The Auditor General of South Africa released a report on the financial health of the Nelson Mandela Bay’s metropolitan municipality on 30 July 2014.
“Wouldn’t it be great to tell the metro’s 1 152 115 citizens (official 2011 census figures) a bit of good news,” I thought.
In the report a green icon shows progress, a yellow icon indicates stagnation and a red icon shows regression. There are no green icons in the report I am afraid and only one red icon for Financial and performance management with all the other areas showing stagnation.
The Nelson Mandela Bay Metropolitan Municipality once again received a Qualified Audit which the Auditor General defines as; “The financial statements contain material misstatements in specific amounts, or there is insufficient evidence for us to conclude that specific amounts included in the financial statements are not materially misstated.”
One also needs to be aware that, unlike in private sector audits, the AGSA’s audit scope in the public sector is much broader. Besides the audit of financial statements, it also covers reporting of performance against predetermined objectives as well as compliance with laws and regulations.
The Auditor General found the following areas of concern for NMBMM:
No movement in audit outcome
The stagnation in the audit outcome was due to political and administrative instability, which filtered through to the key functional areas of the municipality. This was evident in the municipality not responding to our recommendations, a weak control environment and a lack of accountability, which resulted in previously reported matters recurring in 2012-13. In addition, key vacancies at senior management level were not filled timeously and practices that promote clean administration were not entrenched within the daily, weekly and monthly activities of the municipality.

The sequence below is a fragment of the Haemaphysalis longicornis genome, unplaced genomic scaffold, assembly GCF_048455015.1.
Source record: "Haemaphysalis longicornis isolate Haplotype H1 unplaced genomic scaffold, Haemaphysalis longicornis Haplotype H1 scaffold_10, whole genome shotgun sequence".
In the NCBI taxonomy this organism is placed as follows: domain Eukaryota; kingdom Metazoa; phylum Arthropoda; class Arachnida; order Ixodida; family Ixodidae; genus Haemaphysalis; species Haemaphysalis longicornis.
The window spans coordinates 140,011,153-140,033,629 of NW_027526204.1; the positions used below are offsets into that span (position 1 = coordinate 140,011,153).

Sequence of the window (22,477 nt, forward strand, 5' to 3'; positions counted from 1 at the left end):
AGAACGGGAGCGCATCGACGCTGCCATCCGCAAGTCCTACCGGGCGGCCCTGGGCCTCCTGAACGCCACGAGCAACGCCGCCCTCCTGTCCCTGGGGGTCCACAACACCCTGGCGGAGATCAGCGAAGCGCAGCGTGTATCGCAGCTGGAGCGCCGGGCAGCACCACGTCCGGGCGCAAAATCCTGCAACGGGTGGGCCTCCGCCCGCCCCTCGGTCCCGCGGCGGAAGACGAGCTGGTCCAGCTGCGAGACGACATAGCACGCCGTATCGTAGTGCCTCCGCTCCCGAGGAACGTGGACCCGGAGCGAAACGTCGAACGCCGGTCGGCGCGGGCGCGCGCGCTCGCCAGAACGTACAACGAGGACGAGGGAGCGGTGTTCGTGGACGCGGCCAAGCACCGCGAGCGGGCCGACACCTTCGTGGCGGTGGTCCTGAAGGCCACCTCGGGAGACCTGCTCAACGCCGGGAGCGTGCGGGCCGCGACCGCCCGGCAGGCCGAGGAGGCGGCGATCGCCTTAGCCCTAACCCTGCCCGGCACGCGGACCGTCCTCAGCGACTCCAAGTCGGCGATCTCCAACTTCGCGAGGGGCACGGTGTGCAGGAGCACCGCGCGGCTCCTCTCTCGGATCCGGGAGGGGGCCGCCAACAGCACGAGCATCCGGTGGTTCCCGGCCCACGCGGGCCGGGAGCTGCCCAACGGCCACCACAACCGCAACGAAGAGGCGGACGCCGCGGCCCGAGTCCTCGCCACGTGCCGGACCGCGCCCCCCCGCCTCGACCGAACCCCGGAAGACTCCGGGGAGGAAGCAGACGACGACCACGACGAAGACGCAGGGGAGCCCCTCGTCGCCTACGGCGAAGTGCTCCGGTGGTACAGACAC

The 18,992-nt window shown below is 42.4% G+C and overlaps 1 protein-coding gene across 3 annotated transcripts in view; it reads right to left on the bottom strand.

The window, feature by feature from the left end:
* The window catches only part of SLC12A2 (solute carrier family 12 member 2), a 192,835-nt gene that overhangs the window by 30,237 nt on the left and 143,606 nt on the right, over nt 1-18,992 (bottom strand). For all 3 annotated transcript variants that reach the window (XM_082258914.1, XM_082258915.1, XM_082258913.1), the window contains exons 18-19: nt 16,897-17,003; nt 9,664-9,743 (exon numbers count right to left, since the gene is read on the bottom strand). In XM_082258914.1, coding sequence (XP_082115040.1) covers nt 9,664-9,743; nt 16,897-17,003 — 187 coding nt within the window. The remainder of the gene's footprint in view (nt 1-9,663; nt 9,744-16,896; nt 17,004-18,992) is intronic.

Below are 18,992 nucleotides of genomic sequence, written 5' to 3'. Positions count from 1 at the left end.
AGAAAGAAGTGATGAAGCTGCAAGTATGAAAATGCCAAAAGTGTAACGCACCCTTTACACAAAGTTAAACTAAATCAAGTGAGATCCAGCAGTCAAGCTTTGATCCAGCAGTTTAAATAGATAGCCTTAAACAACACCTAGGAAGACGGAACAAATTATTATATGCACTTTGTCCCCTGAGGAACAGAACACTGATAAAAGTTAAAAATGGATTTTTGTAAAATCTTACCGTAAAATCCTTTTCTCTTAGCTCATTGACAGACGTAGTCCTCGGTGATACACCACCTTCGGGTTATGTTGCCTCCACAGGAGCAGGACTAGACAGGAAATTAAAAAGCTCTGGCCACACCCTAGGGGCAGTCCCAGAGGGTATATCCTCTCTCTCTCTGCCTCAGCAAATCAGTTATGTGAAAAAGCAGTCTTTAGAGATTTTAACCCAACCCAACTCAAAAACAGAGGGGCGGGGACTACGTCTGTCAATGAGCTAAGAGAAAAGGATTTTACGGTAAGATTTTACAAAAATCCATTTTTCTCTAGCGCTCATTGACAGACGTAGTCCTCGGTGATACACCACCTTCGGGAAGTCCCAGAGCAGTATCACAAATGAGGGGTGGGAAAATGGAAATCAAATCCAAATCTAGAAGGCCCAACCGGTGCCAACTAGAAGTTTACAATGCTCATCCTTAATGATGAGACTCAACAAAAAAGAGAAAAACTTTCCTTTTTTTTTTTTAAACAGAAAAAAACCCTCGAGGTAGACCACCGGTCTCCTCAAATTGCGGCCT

Six key risk areas
The metro made little or no progress in the six key risk areas. We reported repeat findings on SCM, HR management, the quality of financial statements and financial health due to a lack of leadership intervention. The lack of consequence management further added to these challenges.
IT-related policies and procedures remained unapproved due to delays caused by the high staff turnover of key officials and a lack of decisive leadership. This also contributed towards the lack of improvement in respect of user access and security controls, as action plans to address deficiencies were not adequately monitored.
Our primary concern in respect of the financial health analysis was the cash flow of the municipality, which was under pressure due to poor debt collection. Furthermore, the municipality was unable to spend its full capital budget and 45% of the targets for the year were not achieved, which had a negative impact on service delivery.
Key controls and root causes
The deterioration or lack of improvement in the key controls was due to a failure to implement daily disciplines over the processing and reconciling of transactions, as well as over the filing and safeguarding of documentation. A lack of consequences for poor performance, particularly relating to SCM, also contributed. Inadequate leadership and the poor status of controls in respect of SCM increased the risk of the municipality’s exposure to fraudulent activities.